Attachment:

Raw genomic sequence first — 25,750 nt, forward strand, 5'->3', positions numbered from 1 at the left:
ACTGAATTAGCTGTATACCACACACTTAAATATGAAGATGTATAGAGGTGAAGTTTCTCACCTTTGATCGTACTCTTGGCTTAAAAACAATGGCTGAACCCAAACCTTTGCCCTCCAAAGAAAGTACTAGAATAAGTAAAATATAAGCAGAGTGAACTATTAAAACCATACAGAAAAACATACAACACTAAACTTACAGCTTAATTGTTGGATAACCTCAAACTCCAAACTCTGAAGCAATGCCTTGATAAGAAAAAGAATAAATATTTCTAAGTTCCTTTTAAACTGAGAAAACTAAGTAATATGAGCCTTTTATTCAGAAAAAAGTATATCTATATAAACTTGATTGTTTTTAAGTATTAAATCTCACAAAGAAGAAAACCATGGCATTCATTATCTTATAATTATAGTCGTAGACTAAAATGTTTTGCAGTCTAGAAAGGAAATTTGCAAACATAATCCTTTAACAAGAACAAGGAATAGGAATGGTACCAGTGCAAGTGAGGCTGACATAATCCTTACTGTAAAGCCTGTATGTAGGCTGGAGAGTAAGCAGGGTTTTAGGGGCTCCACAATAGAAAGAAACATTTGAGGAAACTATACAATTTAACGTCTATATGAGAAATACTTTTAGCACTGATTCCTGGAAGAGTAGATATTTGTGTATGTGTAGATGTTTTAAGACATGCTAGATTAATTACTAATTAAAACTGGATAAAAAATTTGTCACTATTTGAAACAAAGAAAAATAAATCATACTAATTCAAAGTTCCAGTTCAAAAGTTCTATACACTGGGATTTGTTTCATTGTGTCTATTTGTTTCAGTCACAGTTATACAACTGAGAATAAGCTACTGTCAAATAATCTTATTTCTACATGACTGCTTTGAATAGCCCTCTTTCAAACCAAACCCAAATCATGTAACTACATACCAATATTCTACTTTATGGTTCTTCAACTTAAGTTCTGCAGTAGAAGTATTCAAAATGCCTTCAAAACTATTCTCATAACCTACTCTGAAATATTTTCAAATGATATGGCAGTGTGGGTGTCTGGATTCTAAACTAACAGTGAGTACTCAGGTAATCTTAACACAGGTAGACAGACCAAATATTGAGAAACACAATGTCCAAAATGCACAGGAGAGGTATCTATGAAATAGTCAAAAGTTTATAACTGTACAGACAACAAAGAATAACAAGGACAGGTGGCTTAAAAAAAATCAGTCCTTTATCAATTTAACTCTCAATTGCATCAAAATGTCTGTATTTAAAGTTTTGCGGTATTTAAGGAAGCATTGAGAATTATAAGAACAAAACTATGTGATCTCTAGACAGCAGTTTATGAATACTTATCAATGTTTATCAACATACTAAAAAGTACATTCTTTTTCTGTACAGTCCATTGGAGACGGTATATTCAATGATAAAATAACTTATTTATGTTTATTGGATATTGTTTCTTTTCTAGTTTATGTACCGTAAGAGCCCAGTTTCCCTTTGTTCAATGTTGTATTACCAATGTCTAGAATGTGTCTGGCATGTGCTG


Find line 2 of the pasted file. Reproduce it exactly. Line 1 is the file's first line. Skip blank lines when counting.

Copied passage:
ACTGAATTAGCTGTATACCACACACTTAAATATGAAGATGTATAGAGGTGAAGTTTCTCACCTTTGATCGTACTCTTGGCTTAAAAACAATGGCTGAACCCAAACCTTTGCCCTCCAAAGAAAGTACTAGAATAAGTAAAATATAAGCAGAGTGAACTATTAAAACCATACAGAAAAACATACAACACTAAACTTACAGCTTAATTGTTGGATAACCTCAAACTCCAAACTCTGAAGCAATGCCTTGATAAGAAAAAGAATAAATATTTCTAAGTTCCTTTTAAACTGAGAAAACTAAGTAATATGAGCCTTTTATTCAGAAAAAAGTATATCTATATAAACTTGATTGTTTTTAAGTATTAAATCTCACAAAGAAGAAAACCATGGCATTCATTATCTTATAATTATAGTCGTAGACTAAAATGTTTTGCAGTCTAGAAAGGAAATTTGCAAACATAATCCTTTAACAAGAACAAGGAATAGGAATGGTACCAGTGCAAGTGAGGCTGACATAATCCTTACTGTAAAGCCTGTATGTAGGCTGGAGAGTAAGCAGGGTTTTAGGGGCTCCACAATAGAAAGAAACATTTGAGGAAACTATACAATTTAACGTCTATATGAGAAATACTTTTAGCACTGATTCCTGGAAGAGTAGATATTTGTGTATGTGTAGATGTTTTAAGACATGCTAGATTAATTACTAATTAAAACTGGATAAAAAATTTGTCACTATTTGAAACAAAGAAAAATAAATCATACTAATTCAAAGTTCCAGTTCAAAAGTTCTATACACTGGGATTTGTTTCATTGTGTCTATTTGTTTCAGTCACAGTTATACAACTGAGAATAAGCTACTGTCAAATAATCTTATTTCTACATGACTGCTTTGAATAGCCCTCTTTCAAACCAAACCCAAATCATGTAACTACATACCAATATTCTACTTTATGGTTCTTCAACTTAAGTTCTGCAGTAGAAGTATTCAAAATGCCTTCAAAACTATTCTCATAACCTACTCTGAAATATTTTCAAATGATATGGCAGTGTGGGTGTCTGGATTCTAAACTAACAGTGAGTACTCAGGTAATCTTAACACAGGTAGACAGACCAAATATTGAGAAACACAATGTCCAAAATGCACAGGAGAGGTATCTATGAAATAGTCAAAAGTTTATAACTGTACAGACAACAAAGAATAACAAGGACAGGTGGCTTAAAAAAAATCAGTCCTTTATCAATTTAACTCTCAATTGCATCAAAATGTCTGTATTTAAAGTTTTGCGGTATTTAAGGAAGCATTGAGAATTATAAGAACAAAACTATGTGATCTCTAGACAGCAGTTTATGAATACTTATCAATGTTTATCAACATACTAAAAAGTACATTCTTTTTCTGTACAGTCCATTGGAGACGGTATATTCAATGATAAAATAACTTATTTATGTTTATTGGATATTGTTTCTTTTCTAGTTTATGTACCGTAAGAGCCCAGTTTCCCTTTGTTCAATGTTGTATTACCAATGTCTAGAATGTGTCTGGCATGTGCTG